Case Study: Managing debilitating back pain

Dr Peter Cox and Mr Joshua Pate

By Dr Peter Cox and Mr Joshua Pate for Australian Doctor
29 March 2016

Sharon, 46, presents to the pain management unit with a six-year history of low back pain after a low-impact twisting injury. She has not had back pain or any injury prior to this.

She describes the pain as a "general ache" across her whole lower back. It is aggravated by walking on the flat, going up and down stairs, and heat. It is eased by paracetamol, rest, lying down and cold.

After trying many passive treatments (including acupuncture, osteopathy and chiropractic), she felt she was "at the end of her rope", and saw her GP for a referral to the local pain management unit.

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Sharon lives with her husband and two adult children.

Sharon is overweight (BMI 27.5). Her gait has a decreased step length and appears very rigid/protective. She has approximately 50% of typical lumbar spine flexion, extension, rotation and lateral flexion. No abnormalities are found with her reflexes and sensation, but she has some decreased power in her knee extensors. The slump test (box 1) and bilateral straight leg raise test (box 2) are positive (abnormal).


Sharon has non-specific pain in her low back and reported occasional pain and pins and needles in her legs above her knees. On palpation, she is tender, tight and overactive throughout her paraspinal muscles, worse in the lumbar region.

She scores significantly on her psychological questionnaires for depression, anxiety and stress, reporting family difficulties at home. She states that back pain prevents sleep, and thus she has very poor sleep.

Box 1. SLUMP TEST — to assess if, for example, herniated disc or neural tension are present

  • Seated with hands behind back to achieve a neutral spine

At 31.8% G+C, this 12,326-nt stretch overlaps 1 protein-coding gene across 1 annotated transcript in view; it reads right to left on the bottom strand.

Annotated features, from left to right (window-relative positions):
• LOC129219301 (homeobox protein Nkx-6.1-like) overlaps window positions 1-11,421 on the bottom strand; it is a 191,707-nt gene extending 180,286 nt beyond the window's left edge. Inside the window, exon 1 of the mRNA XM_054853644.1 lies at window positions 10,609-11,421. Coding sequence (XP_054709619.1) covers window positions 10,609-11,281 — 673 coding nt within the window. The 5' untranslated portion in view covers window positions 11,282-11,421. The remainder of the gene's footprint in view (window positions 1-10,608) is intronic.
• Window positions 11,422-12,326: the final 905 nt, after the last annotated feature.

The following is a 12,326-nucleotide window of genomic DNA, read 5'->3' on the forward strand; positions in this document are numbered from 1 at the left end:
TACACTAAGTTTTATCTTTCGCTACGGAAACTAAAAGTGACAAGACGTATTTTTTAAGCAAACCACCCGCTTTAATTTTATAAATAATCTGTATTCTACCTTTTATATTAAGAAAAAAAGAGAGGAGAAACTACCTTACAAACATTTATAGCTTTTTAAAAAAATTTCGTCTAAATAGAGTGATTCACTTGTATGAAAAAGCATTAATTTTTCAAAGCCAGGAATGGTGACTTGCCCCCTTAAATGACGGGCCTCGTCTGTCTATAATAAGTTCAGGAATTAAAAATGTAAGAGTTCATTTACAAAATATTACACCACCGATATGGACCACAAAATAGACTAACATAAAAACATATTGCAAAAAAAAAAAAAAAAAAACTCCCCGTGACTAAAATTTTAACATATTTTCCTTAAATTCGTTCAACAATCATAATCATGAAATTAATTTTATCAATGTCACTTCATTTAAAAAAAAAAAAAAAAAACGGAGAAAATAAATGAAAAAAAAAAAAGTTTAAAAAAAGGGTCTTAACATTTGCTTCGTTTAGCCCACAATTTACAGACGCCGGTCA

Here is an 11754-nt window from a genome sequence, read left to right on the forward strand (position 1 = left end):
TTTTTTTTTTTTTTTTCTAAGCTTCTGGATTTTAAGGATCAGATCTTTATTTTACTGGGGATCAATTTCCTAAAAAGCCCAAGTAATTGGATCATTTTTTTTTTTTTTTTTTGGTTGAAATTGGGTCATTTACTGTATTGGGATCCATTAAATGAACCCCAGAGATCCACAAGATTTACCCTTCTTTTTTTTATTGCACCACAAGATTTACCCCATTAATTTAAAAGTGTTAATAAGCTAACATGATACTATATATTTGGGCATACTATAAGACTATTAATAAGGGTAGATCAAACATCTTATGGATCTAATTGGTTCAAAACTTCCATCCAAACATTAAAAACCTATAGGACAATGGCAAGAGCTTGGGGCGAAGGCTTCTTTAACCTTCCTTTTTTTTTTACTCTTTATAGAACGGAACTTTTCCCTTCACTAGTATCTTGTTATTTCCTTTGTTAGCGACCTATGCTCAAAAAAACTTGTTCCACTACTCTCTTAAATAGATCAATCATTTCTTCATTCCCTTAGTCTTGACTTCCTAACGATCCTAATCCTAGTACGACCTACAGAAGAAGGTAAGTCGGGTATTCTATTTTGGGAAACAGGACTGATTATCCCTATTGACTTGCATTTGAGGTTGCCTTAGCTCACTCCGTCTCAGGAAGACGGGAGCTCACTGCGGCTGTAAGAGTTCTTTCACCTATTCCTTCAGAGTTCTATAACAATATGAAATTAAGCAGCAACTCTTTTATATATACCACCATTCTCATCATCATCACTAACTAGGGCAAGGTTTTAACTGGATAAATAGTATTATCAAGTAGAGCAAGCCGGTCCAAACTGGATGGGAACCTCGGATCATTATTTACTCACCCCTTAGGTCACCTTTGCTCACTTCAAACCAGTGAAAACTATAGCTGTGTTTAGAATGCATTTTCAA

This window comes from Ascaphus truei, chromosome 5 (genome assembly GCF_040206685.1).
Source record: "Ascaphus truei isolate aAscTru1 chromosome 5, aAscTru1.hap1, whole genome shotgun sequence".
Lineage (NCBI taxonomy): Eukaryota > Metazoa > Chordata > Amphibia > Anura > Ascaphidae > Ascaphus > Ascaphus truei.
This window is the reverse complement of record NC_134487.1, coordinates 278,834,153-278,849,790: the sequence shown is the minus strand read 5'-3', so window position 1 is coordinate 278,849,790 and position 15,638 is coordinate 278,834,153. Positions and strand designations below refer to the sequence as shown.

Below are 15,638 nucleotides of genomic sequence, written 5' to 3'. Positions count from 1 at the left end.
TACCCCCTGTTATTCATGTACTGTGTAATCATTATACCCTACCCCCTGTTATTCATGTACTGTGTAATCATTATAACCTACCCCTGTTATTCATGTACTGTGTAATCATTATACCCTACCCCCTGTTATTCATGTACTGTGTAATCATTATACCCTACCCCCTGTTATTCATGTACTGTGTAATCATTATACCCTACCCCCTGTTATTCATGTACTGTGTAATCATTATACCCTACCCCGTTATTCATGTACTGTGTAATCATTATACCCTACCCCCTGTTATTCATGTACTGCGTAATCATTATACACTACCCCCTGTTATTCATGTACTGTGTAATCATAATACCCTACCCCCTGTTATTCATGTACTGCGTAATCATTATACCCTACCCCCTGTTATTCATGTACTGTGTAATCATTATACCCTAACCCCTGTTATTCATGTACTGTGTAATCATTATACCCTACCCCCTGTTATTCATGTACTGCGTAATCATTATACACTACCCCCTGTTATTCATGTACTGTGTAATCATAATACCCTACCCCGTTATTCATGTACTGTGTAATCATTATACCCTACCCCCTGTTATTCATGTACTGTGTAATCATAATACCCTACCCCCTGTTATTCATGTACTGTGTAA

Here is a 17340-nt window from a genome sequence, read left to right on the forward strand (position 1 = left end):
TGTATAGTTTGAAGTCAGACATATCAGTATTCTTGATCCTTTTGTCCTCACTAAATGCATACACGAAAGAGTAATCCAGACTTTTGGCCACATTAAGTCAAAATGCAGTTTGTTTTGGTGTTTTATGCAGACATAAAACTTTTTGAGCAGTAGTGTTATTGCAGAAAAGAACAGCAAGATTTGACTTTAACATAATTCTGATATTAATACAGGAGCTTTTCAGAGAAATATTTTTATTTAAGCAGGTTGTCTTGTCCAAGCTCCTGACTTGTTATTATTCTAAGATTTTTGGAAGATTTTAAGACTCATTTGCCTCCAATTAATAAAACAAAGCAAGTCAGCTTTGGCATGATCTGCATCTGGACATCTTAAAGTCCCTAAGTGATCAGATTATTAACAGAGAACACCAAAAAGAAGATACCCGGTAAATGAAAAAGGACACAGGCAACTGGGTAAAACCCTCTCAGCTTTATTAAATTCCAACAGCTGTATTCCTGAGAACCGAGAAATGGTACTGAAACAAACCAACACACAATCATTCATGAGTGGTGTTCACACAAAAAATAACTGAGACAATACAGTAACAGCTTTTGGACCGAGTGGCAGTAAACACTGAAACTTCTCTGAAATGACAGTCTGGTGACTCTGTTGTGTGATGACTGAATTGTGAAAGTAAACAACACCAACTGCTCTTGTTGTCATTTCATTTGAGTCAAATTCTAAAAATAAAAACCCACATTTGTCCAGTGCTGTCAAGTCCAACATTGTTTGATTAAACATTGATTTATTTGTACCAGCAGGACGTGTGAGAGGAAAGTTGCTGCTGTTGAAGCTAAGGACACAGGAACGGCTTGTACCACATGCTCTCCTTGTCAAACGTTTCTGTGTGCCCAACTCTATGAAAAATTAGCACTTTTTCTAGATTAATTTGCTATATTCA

• Actively slump forward at the thoracic and lumbar spine.
  • If this position does not cause pain, have the patient flex the neck by placing the chin on the chest and then extending one knee as much as possible.
  • If extending the knee causes pain, have the patient extend the neck into neutral. If the patient is still unable to extend the knee due to pain, the test is considered positive.
  • If extending the knee does not cause pain, ask the patient to actively dorsiflex the ankle.
  • If dorsiflexion causes pain, have the patient slightly flex the knee while still dorsiflexing.
  • If their pain is reproduced, the test is considered positive.
  • Repeat for other side.

Box 2. STRAIGHT LEG TEST (Las├ęgue’s sign) — to assess presence of disc herniation (lumbar)

  • Supine without a pillow under head, the hip medially rotated and adducted, and the knee extended.
  • Passively lift the patient’s leg by the posterior ankle while keeping the knee in a fully extended position.
  • The clinician continues to lift the patient’s leg by flexing at the hip until the patient complains of pain or tightness in the back or back of the leg.
  • Repeat with ankle in passive dorsiflexion.
  • If their pain is reproduced, the test is considered positive.
  • Repeat for other side.

Initial investigations
CT of the lumbar spine shows mild spondylitic changes that do not correlate with the patient's symptoms. She saw a surgeon three months ago who said he would not operate.

Further investigations
Sharon is extremely concerned that moving too far or too fast would "cause further damage", so much so, that she stopped working two years ago. She spends most of her day at home watching television and prefers not to leave the house.